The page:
Plastic in our environment and food
Microplastics come from many sources: synthetic clothing fibres, dust from tyres, road paints, and the breakdown of larger items. Orb Media’s recent investigation has brought the issue of microplastics in the environment into sharp focus. The analysis of tap water samples from around the world found that a high proportion of drinking water is contaminated with microscopic fragments of plastic (83% of samples collected worldwide, but up to 94% in the USA). Microplastic contamination seems more widespread than we perhaps knew, and they are regularly being ingested by people worldwide. Most concerning is how little is known about the effects of microplastic consumption on human health.It is no small problem.
As of 2015, 6300 million tonnes of plastic waste have been generated, around 9% of which was recycled, 12% was incinerated, and 79% ended up in landfills or the environment. The issue of large plastic items polluting the world’s oceans is well known, leading to policies that aim to limit the production and use of plastic bags and bottles, and increase recycling. However, a key problem with plastics is that they are essentially indestructible; rather than being biodegraded, they break down into smaller and smaller pieces, eventually becoming microscopic fragments.
We should no longer just be concerned with large plastic items clogging up oceans and waterways, but also more attention needs to be paid to these tiny fragments and their effects on planetary health.
Prince Charles stated at a recent Our Ocean summit,
“Plastic is very much on the menu”.
Health – How plastic affects us
Humans are already eating plastic from the sea. The average person who eats seafood swallows up to 11,000 pieces of microplastic every year, according to a study by researchers at the University of Ghent. Most concerning is how little is known about the effects of microplastic consumption on human health (Microplastics and human health—an urgent problem, The Lancet, 2017)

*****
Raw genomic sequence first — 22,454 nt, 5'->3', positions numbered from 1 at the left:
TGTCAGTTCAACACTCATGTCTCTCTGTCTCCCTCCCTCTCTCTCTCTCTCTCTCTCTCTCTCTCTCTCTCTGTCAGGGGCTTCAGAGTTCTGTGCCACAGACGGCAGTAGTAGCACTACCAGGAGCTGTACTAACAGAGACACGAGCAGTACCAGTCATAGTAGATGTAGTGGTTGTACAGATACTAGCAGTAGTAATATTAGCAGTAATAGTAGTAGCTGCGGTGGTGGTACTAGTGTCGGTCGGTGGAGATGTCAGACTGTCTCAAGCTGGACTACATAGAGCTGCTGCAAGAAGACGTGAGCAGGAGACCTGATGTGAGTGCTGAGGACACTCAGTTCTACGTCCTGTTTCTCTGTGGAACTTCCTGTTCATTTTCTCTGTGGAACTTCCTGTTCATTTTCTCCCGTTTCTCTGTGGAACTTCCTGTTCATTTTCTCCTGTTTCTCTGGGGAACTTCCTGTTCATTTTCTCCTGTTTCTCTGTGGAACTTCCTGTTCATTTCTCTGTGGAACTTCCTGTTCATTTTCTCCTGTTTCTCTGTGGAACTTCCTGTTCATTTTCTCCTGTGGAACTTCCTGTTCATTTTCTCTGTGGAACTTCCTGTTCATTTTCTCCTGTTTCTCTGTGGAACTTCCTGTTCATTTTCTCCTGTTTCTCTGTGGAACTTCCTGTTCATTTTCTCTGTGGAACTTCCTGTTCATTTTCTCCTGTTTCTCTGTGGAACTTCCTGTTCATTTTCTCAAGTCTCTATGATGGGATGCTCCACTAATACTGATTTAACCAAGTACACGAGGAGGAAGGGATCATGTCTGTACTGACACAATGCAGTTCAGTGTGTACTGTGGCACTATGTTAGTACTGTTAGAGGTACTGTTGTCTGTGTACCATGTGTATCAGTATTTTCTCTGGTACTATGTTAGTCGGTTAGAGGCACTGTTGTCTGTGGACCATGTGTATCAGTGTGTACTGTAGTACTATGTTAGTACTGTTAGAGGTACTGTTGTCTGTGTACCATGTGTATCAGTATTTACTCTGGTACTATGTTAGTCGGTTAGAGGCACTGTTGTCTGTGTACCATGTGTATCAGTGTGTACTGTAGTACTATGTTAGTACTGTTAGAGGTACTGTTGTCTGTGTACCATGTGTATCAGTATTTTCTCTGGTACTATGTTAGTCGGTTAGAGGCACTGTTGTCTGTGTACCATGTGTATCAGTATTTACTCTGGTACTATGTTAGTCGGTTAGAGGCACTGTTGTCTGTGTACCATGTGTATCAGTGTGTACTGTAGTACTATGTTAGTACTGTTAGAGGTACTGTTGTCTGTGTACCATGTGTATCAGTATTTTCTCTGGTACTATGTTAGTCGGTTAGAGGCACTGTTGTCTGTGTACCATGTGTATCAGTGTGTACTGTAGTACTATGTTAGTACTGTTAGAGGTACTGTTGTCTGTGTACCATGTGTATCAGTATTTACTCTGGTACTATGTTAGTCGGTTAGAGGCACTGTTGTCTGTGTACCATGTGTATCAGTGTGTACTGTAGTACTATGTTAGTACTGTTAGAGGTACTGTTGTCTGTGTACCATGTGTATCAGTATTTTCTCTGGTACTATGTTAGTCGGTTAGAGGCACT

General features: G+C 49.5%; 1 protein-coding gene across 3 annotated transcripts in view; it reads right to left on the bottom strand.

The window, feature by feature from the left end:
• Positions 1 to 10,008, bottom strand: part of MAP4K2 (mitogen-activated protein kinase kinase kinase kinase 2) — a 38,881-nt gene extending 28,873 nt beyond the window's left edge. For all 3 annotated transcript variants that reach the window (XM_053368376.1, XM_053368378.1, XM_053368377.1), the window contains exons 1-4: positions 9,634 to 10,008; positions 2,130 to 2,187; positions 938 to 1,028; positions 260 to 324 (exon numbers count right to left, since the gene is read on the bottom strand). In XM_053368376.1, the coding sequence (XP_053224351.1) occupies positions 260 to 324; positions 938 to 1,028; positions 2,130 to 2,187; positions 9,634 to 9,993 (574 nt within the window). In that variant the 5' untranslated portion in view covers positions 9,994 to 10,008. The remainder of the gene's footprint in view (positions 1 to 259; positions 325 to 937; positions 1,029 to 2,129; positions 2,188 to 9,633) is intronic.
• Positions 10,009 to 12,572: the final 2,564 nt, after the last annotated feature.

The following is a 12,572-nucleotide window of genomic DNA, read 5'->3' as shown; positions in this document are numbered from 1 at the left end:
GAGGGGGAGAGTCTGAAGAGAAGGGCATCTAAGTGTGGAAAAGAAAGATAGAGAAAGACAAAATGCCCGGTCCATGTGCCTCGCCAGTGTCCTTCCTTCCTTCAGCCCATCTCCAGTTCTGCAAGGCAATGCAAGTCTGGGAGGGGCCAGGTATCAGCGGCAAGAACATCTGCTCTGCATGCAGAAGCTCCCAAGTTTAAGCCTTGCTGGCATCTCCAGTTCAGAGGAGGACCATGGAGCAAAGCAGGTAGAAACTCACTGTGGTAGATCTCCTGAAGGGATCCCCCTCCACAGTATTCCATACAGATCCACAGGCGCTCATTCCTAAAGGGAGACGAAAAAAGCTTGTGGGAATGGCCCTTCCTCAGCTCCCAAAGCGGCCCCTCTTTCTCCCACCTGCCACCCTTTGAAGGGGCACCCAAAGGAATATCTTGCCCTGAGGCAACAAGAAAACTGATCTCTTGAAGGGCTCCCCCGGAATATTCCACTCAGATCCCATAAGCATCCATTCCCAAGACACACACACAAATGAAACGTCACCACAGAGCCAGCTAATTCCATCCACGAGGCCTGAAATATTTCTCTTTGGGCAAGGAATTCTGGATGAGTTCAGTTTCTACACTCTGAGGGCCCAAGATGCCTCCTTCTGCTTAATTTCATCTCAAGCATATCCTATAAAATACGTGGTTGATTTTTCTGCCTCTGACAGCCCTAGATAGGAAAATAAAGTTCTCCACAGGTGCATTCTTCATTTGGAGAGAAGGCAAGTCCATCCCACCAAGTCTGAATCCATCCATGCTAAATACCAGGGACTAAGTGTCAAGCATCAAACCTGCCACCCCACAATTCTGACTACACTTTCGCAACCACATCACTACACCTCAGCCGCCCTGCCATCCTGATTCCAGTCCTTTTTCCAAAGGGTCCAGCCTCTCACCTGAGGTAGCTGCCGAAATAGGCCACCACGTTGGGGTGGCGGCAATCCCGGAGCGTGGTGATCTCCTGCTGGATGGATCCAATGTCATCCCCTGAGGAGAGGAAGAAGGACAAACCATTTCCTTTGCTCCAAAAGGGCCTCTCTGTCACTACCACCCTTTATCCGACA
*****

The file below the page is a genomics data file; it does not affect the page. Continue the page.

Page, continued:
In March 2018, the World Health Organisation announced a review into the potential risks of plastic in drinking water after an analysis found 90% of some of the world’s most popular bottled water brands contained tiny pieces of plastic. A previous study also found high levels of microplastics in tap water.
First, the amount of plastic being released into the environment must be drastically reduced. Some policies have already been formulated with this goal in mind, for example, many countries have made it illegal for retailers to give away plastic bags for free, and deposit schemes for plastic bottles are in place in parts of the USA and Europe. However, progress on this front has been slow and piecemeal.
“The research unveils the need for companies to consider their plastic footprint, just as they do for carbon, water and forestry,” said Andrew Russell, Director of the PDP. “By measuring, managing and reporting plastic use and disposal, companies can mitigate the risks, maximize the opportunities, and become more successful and sustainable.”
Time to take the next step
Time fore change
#Swestep – All residues come to use
SOURCE: The Lancet – Planetary Health